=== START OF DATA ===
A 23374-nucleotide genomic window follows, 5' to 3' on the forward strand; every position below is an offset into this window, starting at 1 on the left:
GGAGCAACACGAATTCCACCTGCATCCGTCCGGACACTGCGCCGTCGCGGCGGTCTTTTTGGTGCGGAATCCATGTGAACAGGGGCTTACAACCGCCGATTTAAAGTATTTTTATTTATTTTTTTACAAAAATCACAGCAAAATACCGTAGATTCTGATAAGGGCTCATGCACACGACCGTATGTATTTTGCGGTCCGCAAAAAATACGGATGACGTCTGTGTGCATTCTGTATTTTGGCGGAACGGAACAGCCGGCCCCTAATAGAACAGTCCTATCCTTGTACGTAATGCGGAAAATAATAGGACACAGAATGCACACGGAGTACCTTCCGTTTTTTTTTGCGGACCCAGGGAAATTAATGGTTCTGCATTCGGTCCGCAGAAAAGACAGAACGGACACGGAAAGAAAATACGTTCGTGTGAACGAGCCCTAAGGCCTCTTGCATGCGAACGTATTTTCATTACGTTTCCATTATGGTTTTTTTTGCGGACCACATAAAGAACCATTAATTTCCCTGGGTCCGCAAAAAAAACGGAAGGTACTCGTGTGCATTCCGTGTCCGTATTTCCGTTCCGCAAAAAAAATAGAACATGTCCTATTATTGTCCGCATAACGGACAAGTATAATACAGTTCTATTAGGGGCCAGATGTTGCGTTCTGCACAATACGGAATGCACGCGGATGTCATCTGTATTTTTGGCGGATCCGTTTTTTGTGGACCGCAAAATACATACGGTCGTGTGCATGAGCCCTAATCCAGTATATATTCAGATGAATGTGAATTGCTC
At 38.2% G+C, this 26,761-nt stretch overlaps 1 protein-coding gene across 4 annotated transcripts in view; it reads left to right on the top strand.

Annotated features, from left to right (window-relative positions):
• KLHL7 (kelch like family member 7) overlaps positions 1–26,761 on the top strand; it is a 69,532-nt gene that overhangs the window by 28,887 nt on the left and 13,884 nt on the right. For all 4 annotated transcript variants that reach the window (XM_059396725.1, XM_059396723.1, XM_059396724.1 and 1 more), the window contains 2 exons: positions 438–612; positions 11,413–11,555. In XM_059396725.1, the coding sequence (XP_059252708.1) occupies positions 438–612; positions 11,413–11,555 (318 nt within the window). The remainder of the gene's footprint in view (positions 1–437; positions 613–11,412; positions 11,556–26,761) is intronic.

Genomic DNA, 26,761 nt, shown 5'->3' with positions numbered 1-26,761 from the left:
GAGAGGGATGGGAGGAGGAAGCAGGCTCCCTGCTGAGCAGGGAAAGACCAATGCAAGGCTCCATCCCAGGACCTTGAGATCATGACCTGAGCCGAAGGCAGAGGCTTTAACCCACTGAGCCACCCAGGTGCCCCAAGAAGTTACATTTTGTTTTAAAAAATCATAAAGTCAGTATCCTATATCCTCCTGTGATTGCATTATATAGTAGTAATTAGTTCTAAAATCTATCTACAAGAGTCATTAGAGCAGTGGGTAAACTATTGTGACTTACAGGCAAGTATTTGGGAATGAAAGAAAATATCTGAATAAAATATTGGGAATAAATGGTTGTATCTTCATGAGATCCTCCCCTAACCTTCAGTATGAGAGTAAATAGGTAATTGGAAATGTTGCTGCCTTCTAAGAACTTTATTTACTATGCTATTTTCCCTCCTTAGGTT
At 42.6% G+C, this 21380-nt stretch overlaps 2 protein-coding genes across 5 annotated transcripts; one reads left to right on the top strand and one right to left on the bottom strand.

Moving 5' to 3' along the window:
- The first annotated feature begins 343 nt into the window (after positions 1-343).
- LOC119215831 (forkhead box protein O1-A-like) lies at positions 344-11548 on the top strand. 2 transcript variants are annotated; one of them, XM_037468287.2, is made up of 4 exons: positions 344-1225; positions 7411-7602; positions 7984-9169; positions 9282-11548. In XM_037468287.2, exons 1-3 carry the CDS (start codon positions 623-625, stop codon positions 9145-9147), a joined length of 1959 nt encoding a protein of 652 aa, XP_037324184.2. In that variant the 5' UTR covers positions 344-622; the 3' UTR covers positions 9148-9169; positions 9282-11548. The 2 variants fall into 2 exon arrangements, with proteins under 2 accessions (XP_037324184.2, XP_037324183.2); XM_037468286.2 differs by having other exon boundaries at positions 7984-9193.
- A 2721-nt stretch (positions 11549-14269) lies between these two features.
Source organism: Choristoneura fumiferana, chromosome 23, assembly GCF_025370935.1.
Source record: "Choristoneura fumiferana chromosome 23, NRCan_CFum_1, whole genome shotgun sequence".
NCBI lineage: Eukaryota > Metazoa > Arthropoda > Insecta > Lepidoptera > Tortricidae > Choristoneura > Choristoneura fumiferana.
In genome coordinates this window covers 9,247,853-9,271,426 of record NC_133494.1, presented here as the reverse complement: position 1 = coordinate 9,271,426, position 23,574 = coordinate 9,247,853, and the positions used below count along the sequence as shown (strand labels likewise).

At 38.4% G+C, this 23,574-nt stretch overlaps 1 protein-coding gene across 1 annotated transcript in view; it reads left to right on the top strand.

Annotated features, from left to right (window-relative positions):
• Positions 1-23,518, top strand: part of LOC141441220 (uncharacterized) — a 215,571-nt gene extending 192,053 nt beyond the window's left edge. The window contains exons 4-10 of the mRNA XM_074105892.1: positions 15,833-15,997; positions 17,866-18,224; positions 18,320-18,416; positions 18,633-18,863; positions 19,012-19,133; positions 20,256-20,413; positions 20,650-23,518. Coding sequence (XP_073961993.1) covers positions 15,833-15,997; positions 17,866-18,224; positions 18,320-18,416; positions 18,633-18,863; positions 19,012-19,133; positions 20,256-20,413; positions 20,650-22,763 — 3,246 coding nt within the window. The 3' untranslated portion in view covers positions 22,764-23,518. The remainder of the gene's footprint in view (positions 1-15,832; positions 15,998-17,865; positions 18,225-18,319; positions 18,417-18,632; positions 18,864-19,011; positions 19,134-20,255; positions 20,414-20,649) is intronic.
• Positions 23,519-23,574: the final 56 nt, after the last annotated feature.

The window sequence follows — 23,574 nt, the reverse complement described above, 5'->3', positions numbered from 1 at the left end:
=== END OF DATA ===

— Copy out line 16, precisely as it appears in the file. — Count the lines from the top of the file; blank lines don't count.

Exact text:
In genome coordinates this window covers 9,247,853-9,271,426 of record NC_133494.1, presented here as the reverse complement: position 1 = coordinate 9,271,426, position 23,574 = coordinate 9,247,853, and the positions used below count along the sequence as shown (strand labels likewise).